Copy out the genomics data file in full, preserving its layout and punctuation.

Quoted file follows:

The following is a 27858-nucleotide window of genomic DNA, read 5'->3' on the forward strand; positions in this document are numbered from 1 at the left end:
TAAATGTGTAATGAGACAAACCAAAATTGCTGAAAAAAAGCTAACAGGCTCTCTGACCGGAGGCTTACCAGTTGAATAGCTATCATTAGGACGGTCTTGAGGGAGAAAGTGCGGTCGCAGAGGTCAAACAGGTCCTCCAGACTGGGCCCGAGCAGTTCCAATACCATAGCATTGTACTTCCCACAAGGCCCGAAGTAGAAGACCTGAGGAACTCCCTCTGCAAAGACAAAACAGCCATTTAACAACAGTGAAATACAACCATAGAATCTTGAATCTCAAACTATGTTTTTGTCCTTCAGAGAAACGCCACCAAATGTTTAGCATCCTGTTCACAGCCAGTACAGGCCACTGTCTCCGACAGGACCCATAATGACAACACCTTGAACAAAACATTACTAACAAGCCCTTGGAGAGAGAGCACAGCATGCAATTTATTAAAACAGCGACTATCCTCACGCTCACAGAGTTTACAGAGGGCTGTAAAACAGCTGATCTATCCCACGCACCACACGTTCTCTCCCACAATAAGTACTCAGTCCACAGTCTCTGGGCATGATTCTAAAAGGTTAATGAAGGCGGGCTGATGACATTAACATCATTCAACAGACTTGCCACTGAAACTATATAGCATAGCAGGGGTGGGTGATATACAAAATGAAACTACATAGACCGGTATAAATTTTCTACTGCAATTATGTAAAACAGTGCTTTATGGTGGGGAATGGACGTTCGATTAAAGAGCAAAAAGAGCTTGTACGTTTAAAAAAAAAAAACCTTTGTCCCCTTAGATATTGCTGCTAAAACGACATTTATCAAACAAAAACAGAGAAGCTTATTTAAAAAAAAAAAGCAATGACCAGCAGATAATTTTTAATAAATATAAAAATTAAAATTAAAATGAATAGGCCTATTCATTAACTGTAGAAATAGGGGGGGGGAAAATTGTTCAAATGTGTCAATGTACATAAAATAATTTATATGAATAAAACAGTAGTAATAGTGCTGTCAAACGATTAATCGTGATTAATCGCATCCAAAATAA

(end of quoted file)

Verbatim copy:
The following is a 27858-nucleotide window of genomic DNA, read 5'->3' on the forward strand; positions in this document are numbered from 1 at the left end:
TAAATGTGTAATGAGACAAACCAAAATTGCTGAAAAAAAGCTAACAGGCTCTCTGACCGGAGGCTTACCAGTTGAATAGCTATCATTAGGACGGTCTTGAGGGAGAAAGTGCGGTCGCAGAGGTCAAACAGGTCCTCCAGACTGGGCCCGAGCAGTTCCAATACCATAGCATTGTACTTCCCACAAGGCCCGAAGTAGAAGACCTGAGGAACTCCCTCTGCAAAGACAAAACAGCCATTTAACAACAGTGAAATACAACCATAGAATCTTGAATCTCAAACTATGTTTTTGTCCTTCAGAGAAACGCCACCAAATGTTTAGCATCCTGTTCACAGCCAGTACAGGCCACTGTCTCCGACAGGACCCATAATGACAACACCTTGAACAAAACATTACTAACAAGCCCTTGGAGAGAGAGCACAGCATGCAATTTATTAAAACAGCGACTATCCTCACGCTCACAGAGTTTACAGAGGGCTGTAAAACAGCTGATCTATCCCACGCACCACACGTTCTCTCCCACAATAAGTACTCAGTCCACAGTCTCTGGGCATGATTCTAAAAGGTTAATGAAGGCGGGCTGATGACATTAACATCATTCAACAGACTTGCCACTGAAACTATATAGCATAGCAGGGGTGGGTGATATACAAAATGAAACTACATAGACCGGTATAAATTTTCTACTGCAATTATGTAAAACAGTGCTTTATGGTGGGGAATGGACGTTCGATTAAAGAGCAAAAAGAGCTTGTACGTTTAAAAAAAAAAAACCTTTGTCCCCTTAGATATTGCTGCTAAAACGACATTTATCAAACAAAAACAGAGAAGCTTATTTAAAAAAAAAAAGCAATGACCAGCAGATAATTTTTAATAAATATAAAAATTAAAATTAAAATGAATAGGCCTATTCATTAACTGTAGAAATAGGGGGGGGGAAAATTGTTCAAATGTGTCAATGTACATAAAATAATTTATATGAATAAAACAGTAGTAATAGTGCTGTCAAACGATTAATCGTGATTAATCGCATCCAAAATAA